Another way to keep up-to-date with your roommate is texting. I use it the most when I'm out and about because it's almost instantaneous, but the Status Board works best at the times you're just down the hall in the bathroom.

Texting can feel too impersonal and too personal at times.

* - The Status Board is made of a piece of cardboard from a surge protector box, Sharpie, statuses, Post-It Notes, and creativity.

Monday, September 20, 2010

Built Up

I moved into my dorm on Saturday, which wasn't as hectic as we thought it would be. There were the ever helpful HELP squad that would unload cars and carry loads of everyone's stuff inside and up the endless flights of stairs.

I had a hard time sleeping in such a new place. New room, new nocturnal sounds, new bed and sheets. Although, the orange-glowing fog bank coming off from the bay really put me in a good mood. That, and hearing the familiar sounds of the BNSF train--That is the Burlington Northern-Santa Fe line that I heard almost nightly growing up in Santa Fe, NM. It's been so long since I heard the train. And then the people down the street started partying. Loudly. With firecrackers.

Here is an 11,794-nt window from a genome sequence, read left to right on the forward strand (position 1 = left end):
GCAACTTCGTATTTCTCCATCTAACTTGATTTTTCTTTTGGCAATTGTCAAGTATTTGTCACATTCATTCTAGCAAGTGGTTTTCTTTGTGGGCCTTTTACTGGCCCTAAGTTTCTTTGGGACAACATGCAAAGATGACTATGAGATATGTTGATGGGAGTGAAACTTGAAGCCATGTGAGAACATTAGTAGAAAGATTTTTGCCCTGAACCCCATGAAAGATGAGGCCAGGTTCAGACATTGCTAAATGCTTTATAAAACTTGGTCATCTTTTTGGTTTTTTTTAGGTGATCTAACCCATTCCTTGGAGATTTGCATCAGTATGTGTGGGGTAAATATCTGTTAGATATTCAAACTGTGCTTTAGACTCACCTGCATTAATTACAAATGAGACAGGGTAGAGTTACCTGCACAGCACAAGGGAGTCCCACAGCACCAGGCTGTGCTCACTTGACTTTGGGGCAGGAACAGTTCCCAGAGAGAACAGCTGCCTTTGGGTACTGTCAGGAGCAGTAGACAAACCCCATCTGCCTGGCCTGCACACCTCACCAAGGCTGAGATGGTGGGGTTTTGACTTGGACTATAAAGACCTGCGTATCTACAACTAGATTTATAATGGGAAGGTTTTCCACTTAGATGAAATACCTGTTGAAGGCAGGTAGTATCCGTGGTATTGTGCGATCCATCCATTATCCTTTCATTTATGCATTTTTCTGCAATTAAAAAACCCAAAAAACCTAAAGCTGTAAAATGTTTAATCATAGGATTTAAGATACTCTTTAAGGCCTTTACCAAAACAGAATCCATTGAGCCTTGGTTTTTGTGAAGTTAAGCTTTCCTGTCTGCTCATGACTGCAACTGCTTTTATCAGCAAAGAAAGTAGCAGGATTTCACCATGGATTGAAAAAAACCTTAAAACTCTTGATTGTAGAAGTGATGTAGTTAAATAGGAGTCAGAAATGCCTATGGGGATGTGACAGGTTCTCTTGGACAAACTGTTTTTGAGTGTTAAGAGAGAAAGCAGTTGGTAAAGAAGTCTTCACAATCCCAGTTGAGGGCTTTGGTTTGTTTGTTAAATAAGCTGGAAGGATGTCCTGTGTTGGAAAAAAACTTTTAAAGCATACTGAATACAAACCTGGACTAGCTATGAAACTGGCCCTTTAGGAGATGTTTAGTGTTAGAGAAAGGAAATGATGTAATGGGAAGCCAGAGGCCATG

Sunday I waited in line for bed parts to boost, for like an hour. People ahead of me kept walking out of the storage room with nothing, so I was really confused and wasn't sure if there'd be parts for me. At the end, my roommate and I did get bed parts, really heavy bed parts.

Just to let you know, building up your beds can be rather difficult. And we had to wait for this tool called a "bed wrench," and they didn't say exactly what it was. There were about six of these being shared between six floors, and almost every room was building a bed.

For those of you coming to Western next year and want to prepare, the mysterious tool is a 1/2" socket wrench with a universal joint. Who knows, maybe you can buy one, and rent it out on Move-In/Build Up Day next year?

Now, our beds are boosted a good like four feet up, which gives us room to put things like desks, fridges, and microwaves under the beds and free up space. Sleeping on them last night was a little scary, as they aren't the most stable structures known to man, but they can handle someone getting up and laying still all night.

Experience (3)
After a long line of waiting, sometimes key pieces like ladders and rail guards won't be available. Also, bed parts are heavy and can be difficult to maneuver. Fortunately my roommate's parents were there, and then my girlfriend and her sister showed up. Even then the beds were a little uncooperative, but we got them up.